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Tip #362: How to Build Learners’ Confidence in Their Own Competence

Tip #362: How to Build Learners’ Confidence in Their Own Competence

On February 14, 2011, Posted by , In curriculum design, By ,,,,, , With Comments Off on Tip #362: How to Build Learners’ Confidence in Their Own Competence

“One important key to success is self-confidence. An important key to self-confidence is preparation.” Arthur Ashe

If learners lack confidence in their mastery of new learning when they leave the classroom, they are much less likely to apply this new learning back at their work site. As a result, the prime mission of every trainer should be to build the learners’ confidence in their own competence.

There are three closely related approaches that a trainer can take to accomplish this. Together, all three approaches will ensure that the learners have the preparation they need.

First, plan for the learners to demonstrate their learning in the classroom. When designing the curriculum, the learning objectives should identify what the learners will do both to learn and to validate their learning during the learning session.

For example, the learning objectives for a program on coaching might include that the participants will: explain how to prepare to conduct a coaching session, discuss how to script the coaching conversation, outline the steps involved in conducting the coaching conversation, and prepare, script and conduct a coaching session.

The learning objectives for a program on sexual harassment might include that the participants will: describe examples of sexual harassment, and outline what to do in different situations that result in sexual harassment.

Second, ensure that the learners are able to get immediate feedback regarding their mastery of the new learning.

By definition, participatory learning activities enable learners to practice and, at the same time, assess their ability to use new learning.

For example, learners can check their level of comprehension by responding to a questionnaire, quiz, or case study, completing a writing assignment or giving a short report or presentation on the topic.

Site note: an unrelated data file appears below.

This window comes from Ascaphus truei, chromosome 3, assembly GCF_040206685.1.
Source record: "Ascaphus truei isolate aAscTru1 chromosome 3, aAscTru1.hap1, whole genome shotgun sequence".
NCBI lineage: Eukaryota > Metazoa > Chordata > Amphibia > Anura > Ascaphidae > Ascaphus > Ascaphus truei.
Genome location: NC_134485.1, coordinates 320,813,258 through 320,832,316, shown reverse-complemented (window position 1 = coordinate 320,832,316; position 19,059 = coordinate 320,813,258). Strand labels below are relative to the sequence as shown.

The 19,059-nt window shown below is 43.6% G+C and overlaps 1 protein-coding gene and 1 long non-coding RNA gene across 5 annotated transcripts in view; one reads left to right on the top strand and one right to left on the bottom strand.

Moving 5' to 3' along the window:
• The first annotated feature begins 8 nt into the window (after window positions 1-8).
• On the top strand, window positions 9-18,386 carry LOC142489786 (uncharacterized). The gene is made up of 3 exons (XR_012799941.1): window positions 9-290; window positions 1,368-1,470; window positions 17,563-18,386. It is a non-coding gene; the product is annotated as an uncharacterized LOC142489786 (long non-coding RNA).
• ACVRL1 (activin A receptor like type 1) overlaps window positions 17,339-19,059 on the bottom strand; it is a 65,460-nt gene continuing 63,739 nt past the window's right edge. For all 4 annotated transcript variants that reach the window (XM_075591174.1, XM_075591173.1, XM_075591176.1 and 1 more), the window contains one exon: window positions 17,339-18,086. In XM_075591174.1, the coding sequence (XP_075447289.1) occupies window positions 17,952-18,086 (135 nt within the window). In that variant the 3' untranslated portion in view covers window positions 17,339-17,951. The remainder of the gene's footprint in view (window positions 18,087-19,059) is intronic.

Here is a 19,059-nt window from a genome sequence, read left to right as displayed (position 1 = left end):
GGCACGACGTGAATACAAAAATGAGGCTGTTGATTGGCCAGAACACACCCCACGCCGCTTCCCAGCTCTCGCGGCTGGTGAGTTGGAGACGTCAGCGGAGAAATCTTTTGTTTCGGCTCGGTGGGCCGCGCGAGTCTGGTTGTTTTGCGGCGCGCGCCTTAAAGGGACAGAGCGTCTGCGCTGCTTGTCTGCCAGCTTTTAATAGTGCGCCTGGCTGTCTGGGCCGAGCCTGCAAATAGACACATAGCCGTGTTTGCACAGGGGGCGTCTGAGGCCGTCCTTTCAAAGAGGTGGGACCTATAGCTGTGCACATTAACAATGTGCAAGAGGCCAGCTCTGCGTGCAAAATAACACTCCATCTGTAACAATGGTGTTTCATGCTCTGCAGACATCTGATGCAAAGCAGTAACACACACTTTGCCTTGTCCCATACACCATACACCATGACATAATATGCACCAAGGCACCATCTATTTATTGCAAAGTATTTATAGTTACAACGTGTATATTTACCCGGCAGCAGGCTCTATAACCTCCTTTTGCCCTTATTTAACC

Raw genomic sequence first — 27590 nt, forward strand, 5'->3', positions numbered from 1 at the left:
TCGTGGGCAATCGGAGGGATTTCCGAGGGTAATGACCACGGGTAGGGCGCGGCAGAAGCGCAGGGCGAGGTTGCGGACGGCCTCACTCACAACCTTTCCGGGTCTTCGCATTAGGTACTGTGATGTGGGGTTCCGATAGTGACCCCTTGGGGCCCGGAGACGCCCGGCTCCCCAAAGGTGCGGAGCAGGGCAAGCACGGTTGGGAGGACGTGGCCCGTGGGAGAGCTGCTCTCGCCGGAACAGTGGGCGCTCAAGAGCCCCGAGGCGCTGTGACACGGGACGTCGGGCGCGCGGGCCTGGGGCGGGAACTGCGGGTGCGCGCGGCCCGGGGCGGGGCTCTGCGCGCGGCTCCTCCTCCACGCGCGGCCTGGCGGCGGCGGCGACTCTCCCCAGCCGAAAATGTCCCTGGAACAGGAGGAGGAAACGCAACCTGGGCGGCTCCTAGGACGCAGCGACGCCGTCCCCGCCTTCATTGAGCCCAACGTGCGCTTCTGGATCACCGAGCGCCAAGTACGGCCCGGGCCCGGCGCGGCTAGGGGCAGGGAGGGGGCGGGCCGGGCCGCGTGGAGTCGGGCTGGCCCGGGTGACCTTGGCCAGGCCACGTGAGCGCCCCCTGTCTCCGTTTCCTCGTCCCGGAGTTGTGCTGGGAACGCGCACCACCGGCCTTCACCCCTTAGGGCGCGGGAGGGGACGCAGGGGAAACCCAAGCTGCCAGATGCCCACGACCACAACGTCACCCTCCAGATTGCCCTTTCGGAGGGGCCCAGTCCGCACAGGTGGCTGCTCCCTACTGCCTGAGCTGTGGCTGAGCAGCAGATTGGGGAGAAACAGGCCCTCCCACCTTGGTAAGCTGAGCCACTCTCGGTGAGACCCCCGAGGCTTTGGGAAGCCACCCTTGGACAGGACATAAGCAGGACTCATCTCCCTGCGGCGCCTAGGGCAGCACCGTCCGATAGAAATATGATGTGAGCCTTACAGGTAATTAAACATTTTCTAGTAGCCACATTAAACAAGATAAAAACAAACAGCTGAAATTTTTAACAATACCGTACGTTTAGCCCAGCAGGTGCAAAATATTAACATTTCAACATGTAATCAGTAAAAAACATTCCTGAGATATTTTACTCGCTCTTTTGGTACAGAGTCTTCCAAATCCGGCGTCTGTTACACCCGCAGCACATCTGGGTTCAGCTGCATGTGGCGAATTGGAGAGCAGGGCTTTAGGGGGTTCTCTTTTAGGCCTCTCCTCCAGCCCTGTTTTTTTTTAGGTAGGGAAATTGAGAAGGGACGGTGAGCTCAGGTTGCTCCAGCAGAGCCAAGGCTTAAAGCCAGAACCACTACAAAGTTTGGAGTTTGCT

They can test their ability to apply the new learning by using it in a hands on exercise, problem solving activity, simulation or role-play.

Third, provide practice opportunities for learners that require them to assume increasing responsibility for their learning.

Brain studies have found that learners need three examples or iterations to learn new skills or concepts. Therefore, ideally they should have at least three practice sessions.

In the first practice session, the trainer can walk the entire group of learners through a new process or procedure. In the second practice session, the learners can work in small groups so that they can support each other. They still have access to the trainer if they have any questions. In the third practice session, the learners should work independently or, if that is not practical, then in pairs or triads.

The learners’ reliance on the trainer will be gradually decreased as the learners’ confidence in their own competence increases. By the time of this third practice session, the learners should be sufficiently prepared to perform without the assistance of the trainer

Planning for learners to demonstrate their learning in the classroom, using learning activities that provide immediate feedback regarding learner mastery, and providing for practice that gradually increases learner responsibility and independence will help to build the learners’ confidence in their own competence.

May your learning be sweet.

Deborah

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